The Flash — 1990

June 19, 2015

Since all our regular TV shows finished for the season, this week for our Monday dinner-and-TV extravaganza, we pulled out the DVD’s of the first Flash TV series from 1990, specifically to watch the Trickster episodes, which some of our party had not seen.  Here, have some opening credits:

So. Much. Nostalgia.

I loved this show when it first aired.  By the late 80’s we were completely starved for any kind of superhero media at all.  The glory days of the late 70’s to early 80’s had dried up, and there really wasn’t anything — until 1989 and the Tim Burton/Michael Keaton Batman movie.  I remember how revolutionary that movie was.  How dark and menacing and awesome.  We ate it up like popcorn.  Now of course, in hindsight, the Burton Batman movie is to the current crop of Batman movies what the 1960’s TV show is to the Burton Batman movie.  So dated.  So cheesy.  Never would have thought that could happen.

The 1990 Flash is direct result of the success of the Batman movie.  You can tell they mined the same aesthetic — the art deco gothic setting, the over-the-top everything, the molded latex suit (I got to hear John Wesley Shipp speak at DragonCon in 2007, and he said they would lysol the suit out at night and it would never quite dry completely by the next time he had to wear it, and it got pretty rank. *shudder*).  The theme song is by Danny Elfman.  And at the time the show really did feel dark and serious and mature and…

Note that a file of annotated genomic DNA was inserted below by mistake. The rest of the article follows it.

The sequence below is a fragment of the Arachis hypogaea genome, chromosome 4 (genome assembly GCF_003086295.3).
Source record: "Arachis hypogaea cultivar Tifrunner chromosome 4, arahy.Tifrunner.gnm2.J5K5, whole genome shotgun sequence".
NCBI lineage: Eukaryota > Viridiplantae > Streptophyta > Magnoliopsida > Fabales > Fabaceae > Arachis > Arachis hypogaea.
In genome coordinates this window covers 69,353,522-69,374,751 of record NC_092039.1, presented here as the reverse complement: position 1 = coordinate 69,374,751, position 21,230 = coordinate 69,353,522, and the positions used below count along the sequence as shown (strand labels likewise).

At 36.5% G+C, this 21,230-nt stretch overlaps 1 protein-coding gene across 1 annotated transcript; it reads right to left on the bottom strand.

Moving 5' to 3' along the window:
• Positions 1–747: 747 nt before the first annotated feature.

Well.  Watching it now?  It’s freaking adorable.  That flying hair trick to show that Barry has left the room?  The new show uses that trick too, but somehow on the old show it’s deeply hilarious.  The whole thing is silly, but the silliness is seamless and the actors manage to play it straight.  It’s lovely seeing John Wesley Shipp, Amanda Pays, and Mark Hamill in their original Flash incarnations.  It’s really lovely seeing all the easter eggs the current Flash has slipped in referring back to the old show with love.  The Trickster warehouse from the new episode?  The costumes?  Perfect recreations.

The 1990 Flash only lasted a season, which is too bad, because I think its heart was in the right place.  It’s dated, but it’s fun, and we enjoyed watching it.

Here’s my big question:  I pretty much believe that Mark Hamill landed the role of the Joker on Batman: The Animated Series because of his stint as the Trickster, where he managed to convey psychopathic evil under the outrageous Trickster antics.  But here’s the thing I’d forgotten:

Trickster acquires a sidekick named Prank.  Prank is a pretty woman who develops a very unhealthy infatuation with the Trickster and devotes herself to supporting his cause, while constantly throwing herself at him.  Sometimes he relents and returns her affections, sometimes he rejects her — all this keeps her coming back for more no matter what.

Prank predates Harley Quinn by at least a year, near as I can figure.

Do any of the comics/superhero wonks out there know if there’s a direct connection/inspiration between the two characters?  Because dang, it’s a little obvious watching that episode now.

 

One Response to “The Flash — 1990”


  1. The Vulture ran a piece about the creation of Harley Quinn late last year – they attribute Harley to Paul Dini and Bruce Timm, as inspired by Paul’s actress friend Arleen Sorkin, who voiced the character in the cartoons. If your mom watched the same soaps my mom did, you’ll remember Arleen as Calliope Jones from ‘Days of Our Lives’.

    They make no mention of the Harley/Prank duality, but you’re not the first to spot this connection.

    Link: http://www.vulture.com/2014/12/harley-quinn-dc-comics-suicide-squad.html


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